Use this URL to cite or link to this record in EThOS: http://ethos.bl.uk/OrderDetails.do?uin=uk.bl.ethos.702509
Title: Cases of identity : citizenship, gender and ethnicity in French and Scandinavian engaged crime fiction, 1965-2015
Author: Grydehøj, Anne
ISNI:       0000 0004 6058 0553
Awarding Body: University of Kent
Current Institution: University of Kent
Date of Award: 2016
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Abstract:
This study of Scandinavian and French crime fictions covers a fifty-year period from 1965 to 2015, during which both Scandinavian and French societies have undergone significant transformations. Crime fictions in the respective contexts have responded in terms of their content and approach to these shifting social realities, which in turn have played a part in transforming the generic codes and conventions of the crime novel. At the centre of the analysis are the two distinctive social models which these crime fiction traditions have as their points de repère: the French model of republican universalism and the Scandinavian welfare state, both routinely described as being in a state of crisis around the end of the twentieth century.     The study establishes that early engaged crime fiction approaches these models from a class perspective, whereas at least since the 1990s group identity displaces socioeconomic interests as the critical focus. The thesis, then, adopting a comparative approach, investigates the interplay between contemporary Scandinavian and French crime narratives, considering their engagement with the relationship between the state and the citizen, and notably with identity issues (class, gender, sexuality and ethnicity in particular). An underlying premise for the project is an understanding of crime fiction as a multi-dimensional research object. Accordingly, alongside its literary analyses, the thesis places its twelve textual case studies within a wider interdisciplinary and intertextual framework where crime novels are viewed as socio-historical chronicles, as potential vehicles for social critique and as sites where various forms of identity are negotiated. The comparative analyses undertaken reveal that the discussion of identity issues is of a far more radical and subversive nature in the French crime fiction tradition than in its Scandinavian counterpart, corresponding also to more radical rewritings in France of the generic crime fiction template. Further, the study concludes, whereas the Scandinavian engaged crime novel engages affirmatively with the social consensus, the French variant has - in its dealing with the more rigid social model of French universalism - a transgressive and transformative approach.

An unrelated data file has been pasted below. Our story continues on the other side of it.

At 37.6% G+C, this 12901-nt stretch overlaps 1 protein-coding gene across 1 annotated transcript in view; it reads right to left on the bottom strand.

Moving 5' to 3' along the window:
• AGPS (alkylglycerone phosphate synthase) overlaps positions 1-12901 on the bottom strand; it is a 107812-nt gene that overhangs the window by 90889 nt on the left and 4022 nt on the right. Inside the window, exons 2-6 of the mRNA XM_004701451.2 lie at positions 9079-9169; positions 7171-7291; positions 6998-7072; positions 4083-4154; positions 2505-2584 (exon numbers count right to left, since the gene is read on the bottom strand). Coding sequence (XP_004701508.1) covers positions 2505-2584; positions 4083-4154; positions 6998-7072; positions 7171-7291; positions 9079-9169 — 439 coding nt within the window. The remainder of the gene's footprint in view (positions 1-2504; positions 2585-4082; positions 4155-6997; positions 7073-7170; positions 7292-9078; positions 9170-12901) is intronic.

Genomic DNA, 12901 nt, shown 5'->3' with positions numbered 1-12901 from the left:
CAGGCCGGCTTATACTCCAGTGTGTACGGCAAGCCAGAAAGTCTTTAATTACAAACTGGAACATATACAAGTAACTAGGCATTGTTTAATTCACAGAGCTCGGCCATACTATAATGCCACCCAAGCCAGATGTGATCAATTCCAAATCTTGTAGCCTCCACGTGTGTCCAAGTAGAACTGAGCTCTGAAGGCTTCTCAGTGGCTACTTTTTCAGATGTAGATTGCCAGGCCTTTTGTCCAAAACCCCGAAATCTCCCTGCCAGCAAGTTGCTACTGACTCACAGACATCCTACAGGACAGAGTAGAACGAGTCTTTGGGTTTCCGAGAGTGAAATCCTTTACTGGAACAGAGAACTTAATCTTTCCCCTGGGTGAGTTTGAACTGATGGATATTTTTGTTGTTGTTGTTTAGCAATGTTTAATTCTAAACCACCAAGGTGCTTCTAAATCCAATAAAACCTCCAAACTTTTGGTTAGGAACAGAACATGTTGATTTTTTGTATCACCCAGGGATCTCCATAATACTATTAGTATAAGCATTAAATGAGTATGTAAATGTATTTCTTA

Supervisor: O'Meara, Lucy ; Baldwin, Thomas Sponsor: Not available
Qualification Name: Thesis (Ph.D.) Qualification Level: Doctoral
EThOS ID: uk.bl.ethos.702509  DOI: Not available
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